Wednesday, January 8, 2020

How I went from anti-kollel to being "a kollel wife"

This is a bit embarrassing. But I need to be honest. When I first heard of the concept of kollel (ie: that a man learns all day and the wife works a full time job to support), I was appalled and disgusted.
I was probably 15 or 16 at the time, and at the time, in my mind, an ideal wife/mother was one who stays at home with her children and not one who sends them all out or has a nanny with them all day. And an ideal father was a man who brings a respectable income and dedicates some time to learn, like an hour a day. Afterall, why not? He can be a perfectly good Jew who keeps the whole Shulchan Aruch and halacha and learns just an hour a day. Right? Only the truly geniuses who will be big Rabbis one day should be in kollel, and come on, how many of those geniuses exist?

As time passed, I became even more resentful towards kollel. I looked down at such couples. I just did not understand how women can leave their small babies and see them only at 5 pm, while the husband is enjoying his whole day learning.
Now, mind you all, this was extremely biased and critical of me.I did not even know of any kollel couples, except maybe a few couples from Shul - but I did not even know them! I did not know if the wife was working or how long she was working for. Here and there I saw some yeshivish people and just assumed they're all living a life of poverty life while the poor wife is just slaving away having baby after baby while doing all the cooking, cleaning, carpooling, and the husband is hanging out all day learning Torah and eating and drinking without bringing a dollar of income.
And anyway, doesn't Jewish law require the husband to support his wife and family? Isn't that Adam's curse?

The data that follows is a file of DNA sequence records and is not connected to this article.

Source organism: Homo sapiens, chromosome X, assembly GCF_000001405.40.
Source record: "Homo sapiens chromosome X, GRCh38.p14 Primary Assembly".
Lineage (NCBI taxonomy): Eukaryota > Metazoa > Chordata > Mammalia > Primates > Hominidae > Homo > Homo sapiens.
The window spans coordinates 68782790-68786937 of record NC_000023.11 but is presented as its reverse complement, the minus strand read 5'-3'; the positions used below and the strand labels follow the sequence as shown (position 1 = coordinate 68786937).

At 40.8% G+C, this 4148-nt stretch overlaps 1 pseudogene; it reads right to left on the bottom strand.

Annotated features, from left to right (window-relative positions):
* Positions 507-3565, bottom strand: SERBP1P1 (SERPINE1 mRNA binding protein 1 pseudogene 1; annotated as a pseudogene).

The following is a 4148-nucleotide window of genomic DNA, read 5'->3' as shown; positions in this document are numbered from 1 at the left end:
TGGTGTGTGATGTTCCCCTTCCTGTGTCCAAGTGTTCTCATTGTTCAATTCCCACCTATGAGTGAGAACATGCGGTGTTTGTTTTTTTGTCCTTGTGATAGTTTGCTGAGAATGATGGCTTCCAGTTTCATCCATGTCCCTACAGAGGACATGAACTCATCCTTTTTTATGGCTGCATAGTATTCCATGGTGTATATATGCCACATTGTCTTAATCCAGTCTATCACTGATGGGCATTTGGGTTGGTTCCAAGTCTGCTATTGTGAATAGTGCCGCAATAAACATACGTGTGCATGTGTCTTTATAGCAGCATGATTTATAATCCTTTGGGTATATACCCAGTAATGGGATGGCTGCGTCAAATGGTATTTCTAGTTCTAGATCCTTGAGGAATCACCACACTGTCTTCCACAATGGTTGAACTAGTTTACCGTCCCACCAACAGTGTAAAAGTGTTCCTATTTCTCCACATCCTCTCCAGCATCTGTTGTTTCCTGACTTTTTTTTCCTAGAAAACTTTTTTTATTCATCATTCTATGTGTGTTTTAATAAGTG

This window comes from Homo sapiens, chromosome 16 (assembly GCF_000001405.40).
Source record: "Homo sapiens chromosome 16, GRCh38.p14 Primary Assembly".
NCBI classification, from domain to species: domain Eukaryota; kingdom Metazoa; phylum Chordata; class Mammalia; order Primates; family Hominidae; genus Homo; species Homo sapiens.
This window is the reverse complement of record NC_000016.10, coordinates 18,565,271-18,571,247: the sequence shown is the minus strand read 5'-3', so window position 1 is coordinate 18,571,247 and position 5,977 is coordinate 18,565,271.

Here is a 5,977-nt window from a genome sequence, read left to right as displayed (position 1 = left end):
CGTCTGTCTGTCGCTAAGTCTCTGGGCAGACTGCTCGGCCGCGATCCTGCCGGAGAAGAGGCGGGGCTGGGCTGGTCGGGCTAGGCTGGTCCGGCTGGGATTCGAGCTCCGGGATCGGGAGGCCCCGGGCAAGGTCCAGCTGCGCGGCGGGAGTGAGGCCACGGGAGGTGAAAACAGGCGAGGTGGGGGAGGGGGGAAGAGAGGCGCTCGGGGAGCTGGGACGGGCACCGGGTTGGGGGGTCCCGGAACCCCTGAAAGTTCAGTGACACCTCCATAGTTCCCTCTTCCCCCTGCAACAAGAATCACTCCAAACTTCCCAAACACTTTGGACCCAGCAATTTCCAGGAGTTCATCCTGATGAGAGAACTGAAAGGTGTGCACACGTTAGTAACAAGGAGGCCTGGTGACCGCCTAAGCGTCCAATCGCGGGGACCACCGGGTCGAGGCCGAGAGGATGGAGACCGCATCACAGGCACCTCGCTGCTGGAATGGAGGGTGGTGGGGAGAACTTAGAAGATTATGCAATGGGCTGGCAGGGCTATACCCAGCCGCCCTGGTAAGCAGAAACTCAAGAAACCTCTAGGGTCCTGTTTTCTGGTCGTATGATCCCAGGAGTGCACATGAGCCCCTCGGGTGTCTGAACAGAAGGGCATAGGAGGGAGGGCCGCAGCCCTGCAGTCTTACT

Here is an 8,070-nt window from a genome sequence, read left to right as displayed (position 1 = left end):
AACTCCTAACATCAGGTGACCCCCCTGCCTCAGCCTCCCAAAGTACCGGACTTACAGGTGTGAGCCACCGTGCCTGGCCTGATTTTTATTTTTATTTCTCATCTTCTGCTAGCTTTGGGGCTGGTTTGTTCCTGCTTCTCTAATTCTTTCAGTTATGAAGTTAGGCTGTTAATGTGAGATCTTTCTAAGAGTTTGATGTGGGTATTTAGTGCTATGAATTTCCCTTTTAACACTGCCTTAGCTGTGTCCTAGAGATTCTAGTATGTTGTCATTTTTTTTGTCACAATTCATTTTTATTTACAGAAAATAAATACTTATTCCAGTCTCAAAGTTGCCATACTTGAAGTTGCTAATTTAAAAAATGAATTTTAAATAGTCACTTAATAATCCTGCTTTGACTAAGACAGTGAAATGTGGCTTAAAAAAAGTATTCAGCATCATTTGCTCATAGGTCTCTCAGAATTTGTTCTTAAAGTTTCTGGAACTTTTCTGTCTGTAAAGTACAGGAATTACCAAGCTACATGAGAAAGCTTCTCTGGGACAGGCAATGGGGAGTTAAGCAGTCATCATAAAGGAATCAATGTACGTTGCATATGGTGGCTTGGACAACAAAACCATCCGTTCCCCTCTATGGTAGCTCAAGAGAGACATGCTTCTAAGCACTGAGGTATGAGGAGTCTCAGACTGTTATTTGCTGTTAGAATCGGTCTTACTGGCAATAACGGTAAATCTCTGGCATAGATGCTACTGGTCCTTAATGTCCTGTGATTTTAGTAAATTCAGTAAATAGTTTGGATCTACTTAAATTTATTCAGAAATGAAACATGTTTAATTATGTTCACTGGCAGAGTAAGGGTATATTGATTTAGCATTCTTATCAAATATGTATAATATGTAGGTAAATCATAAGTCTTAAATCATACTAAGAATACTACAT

And isn't that how all Jewish communities functioned for years??
And didn't David hamelech and Moshe Rabbenu and Rashi and Rambam work?
(Little did I know that Rambam was actually supported by his brother for years and went to work after his brother tragically passed away).

Gosh, it is embarrassing to admit how judgmental and bigoted I was. And this is all while dressing tzanua and attending Torah lectures for years.

Fast forward to age 18. I went off to a seminary with charedi teachers. On the first week of school, a teacher requested that we each write a letter to ourselves - of what we do and don't want to change about ourselves. So, I wrote this letter, handed it in, and received it back 10 months later - on the last day of seminary. Among my goals of what not to change were:
1. I will never marry a man who wants to learn in kollel.
2. I will never stop wearing denim skirts.

Now, nearly 12 years later, I realize that it was silly to include those things as part of my goals. But back then, it was very important to me to get married to someone who is working so that I can be home with my children, as I saw that as ideal.

In seminary, for the first time, I met dozens of kollel couples and saw their marriages and homes. I was stunned at the beauty. How gentle many of the husbands were, how helpful, how harmonious many of these marriages seemed.
I soon discovered that many of these couples were being supported by their parents. I had mixed feelings about that - on one hand, that's nice. The wife gets to be home most of the day to take care of the kids. But on the other hand, if this cycle continues to the next generation, and if their children will also be kollel couples, then how will the kollel parents support the kollel children?